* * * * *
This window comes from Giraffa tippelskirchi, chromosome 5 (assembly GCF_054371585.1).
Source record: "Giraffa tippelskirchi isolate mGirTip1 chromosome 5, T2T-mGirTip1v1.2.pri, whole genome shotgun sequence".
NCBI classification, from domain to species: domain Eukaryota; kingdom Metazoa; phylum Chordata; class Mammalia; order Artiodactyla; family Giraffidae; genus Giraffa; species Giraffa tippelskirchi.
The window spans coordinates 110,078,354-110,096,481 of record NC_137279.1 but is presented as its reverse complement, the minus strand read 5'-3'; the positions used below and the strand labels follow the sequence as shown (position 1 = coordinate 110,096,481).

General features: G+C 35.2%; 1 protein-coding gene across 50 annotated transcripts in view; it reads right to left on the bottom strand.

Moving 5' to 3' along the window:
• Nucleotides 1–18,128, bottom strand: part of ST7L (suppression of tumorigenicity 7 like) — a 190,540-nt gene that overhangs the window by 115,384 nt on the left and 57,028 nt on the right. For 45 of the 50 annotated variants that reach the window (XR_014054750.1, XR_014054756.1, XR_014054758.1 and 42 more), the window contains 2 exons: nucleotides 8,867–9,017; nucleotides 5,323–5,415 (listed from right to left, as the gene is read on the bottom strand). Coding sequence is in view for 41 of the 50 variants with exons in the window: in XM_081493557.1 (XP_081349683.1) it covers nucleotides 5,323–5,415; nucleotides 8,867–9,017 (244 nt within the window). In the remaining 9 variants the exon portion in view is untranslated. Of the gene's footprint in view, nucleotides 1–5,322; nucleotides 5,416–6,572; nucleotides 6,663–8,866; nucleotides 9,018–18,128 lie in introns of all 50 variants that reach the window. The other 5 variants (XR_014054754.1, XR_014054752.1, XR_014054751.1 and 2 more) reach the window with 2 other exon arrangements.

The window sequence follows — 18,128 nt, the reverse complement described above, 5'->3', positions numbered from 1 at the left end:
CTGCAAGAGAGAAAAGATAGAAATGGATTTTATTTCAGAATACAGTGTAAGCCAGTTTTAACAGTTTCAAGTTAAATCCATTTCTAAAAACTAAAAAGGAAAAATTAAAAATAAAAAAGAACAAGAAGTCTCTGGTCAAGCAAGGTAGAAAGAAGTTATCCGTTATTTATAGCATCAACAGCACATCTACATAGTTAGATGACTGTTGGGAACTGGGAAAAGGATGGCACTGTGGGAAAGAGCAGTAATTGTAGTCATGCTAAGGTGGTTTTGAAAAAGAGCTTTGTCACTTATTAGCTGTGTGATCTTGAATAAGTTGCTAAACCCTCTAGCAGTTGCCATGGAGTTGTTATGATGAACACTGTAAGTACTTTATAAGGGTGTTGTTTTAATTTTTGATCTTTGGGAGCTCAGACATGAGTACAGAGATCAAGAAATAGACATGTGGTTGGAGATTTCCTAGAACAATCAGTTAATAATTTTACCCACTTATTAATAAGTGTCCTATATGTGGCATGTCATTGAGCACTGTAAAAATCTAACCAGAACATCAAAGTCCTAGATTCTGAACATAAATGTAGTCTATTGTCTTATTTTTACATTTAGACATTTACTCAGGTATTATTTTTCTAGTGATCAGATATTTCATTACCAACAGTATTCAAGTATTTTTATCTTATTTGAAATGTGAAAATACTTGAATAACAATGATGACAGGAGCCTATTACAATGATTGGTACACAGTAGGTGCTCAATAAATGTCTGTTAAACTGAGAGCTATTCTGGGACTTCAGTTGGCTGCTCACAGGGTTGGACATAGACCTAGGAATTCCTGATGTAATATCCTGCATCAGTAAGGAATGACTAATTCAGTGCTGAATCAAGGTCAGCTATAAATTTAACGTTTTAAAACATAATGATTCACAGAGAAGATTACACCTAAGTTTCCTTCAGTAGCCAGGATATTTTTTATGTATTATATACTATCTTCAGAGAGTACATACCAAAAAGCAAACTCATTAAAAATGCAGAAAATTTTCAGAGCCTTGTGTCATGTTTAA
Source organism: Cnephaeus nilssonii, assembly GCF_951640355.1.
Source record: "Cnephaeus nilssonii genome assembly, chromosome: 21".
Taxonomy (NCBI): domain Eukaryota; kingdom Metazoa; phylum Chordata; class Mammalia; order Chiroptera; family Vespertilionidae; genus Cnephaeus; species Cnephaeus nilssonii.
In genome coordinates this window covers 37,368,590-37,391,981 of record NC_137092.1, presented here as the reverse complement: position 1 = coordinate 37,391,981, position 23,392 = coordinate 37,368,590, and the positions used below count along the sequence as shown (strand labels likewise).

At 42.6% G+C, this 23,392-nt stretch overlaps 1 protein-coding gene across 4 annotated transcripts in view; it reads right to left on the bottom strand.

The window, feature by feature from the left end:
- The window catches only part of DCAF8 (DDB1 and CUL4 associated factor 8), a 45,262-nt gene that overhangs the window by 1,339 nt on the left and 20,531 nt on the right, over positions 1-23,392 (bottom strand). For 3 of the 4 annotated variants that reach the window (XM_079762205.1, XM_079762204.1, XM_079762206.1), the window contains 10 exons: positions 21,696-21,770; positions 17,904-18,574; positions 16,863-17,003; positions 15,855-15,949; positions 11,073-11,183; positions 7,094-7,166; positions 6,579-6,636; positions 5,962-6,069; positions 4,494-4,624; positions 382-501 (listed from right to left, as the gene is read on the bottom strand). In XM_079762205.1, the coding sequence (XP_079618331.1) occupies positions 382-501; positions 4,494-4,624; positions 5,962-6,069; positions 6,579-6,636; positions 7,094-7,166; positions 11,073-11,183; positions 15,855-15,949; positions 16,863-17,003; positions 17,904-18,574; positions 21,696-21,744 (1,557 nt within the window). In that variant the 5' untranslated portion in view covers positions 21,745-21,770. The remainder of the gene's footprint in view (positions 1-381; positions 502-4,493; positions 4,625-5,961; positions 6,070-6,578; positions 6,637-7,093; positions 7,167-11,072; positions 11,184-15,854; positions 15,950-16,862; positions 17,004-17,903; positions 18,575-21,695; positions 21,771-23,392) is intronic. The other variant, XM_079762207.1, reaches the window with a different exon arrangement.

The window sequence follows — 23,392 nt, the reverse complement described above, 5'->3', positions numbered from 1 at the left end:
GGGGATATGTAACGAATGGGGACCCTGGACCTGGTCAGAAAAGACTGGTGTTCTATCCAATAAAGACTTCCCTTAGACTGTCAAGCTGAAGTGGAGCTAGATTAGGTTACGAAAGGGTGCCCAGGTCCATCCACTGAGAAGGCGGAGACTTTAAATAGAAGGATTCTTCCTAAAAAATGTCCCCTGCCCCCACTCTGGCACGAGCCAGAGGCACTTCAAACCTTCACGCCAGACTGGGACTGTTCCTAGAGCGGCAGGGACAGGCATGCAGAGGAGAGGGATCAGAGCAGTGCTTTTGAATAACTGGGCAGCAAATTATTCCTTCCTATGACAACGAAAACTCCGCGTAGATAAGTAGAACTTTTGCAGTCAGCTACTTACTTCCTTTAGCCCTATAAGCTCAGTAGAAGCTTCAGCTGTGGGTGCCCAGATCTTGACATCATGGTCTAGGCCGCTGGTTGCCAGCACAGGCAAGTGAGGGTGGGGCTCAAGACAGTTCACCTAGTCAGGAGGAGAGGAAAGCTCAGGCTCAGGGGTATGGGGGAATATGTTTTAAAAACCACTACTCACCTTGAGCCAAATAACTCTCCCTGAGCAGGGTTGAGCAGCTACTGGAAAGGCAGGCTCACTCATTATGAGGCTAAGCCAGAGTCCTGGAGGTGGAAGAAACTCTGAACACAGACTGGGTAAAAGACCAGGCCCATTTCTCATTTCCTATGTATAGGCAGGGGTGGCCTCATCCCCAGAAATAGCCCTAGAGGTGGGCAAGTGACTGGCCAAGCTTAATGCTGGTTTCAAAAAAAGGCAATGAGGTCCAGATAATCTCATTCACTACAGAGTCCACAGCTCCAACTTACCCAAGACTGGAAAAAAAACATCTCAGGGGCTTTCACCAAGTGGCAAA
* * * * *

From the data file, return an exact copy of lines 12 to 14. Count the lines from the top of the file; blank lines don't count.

Taxonomy (NCBI): domain Eukaryota; kingdom Metazoa; phylum Chordata; class Mammalia; order Chiroptera; family Vespertilionidae; genus Cnephaeus; species Cnephaeus nilssonii.
In genome coordinates this window covers 37,368,590-37,391,981 of record NC_137092.1, presented here as the reverse complement: position 1 = coordinate 37,391,981, position 23,392 = coordinate 37,368,590, and the positions used below count along the sequence as shown (strand labels likewise).

At 42.6% G+C, this 23,392-nt stretch overlaps 1 protein-coding gene across 4 annotated transcripts in view; it reads right to left on the bottom strand.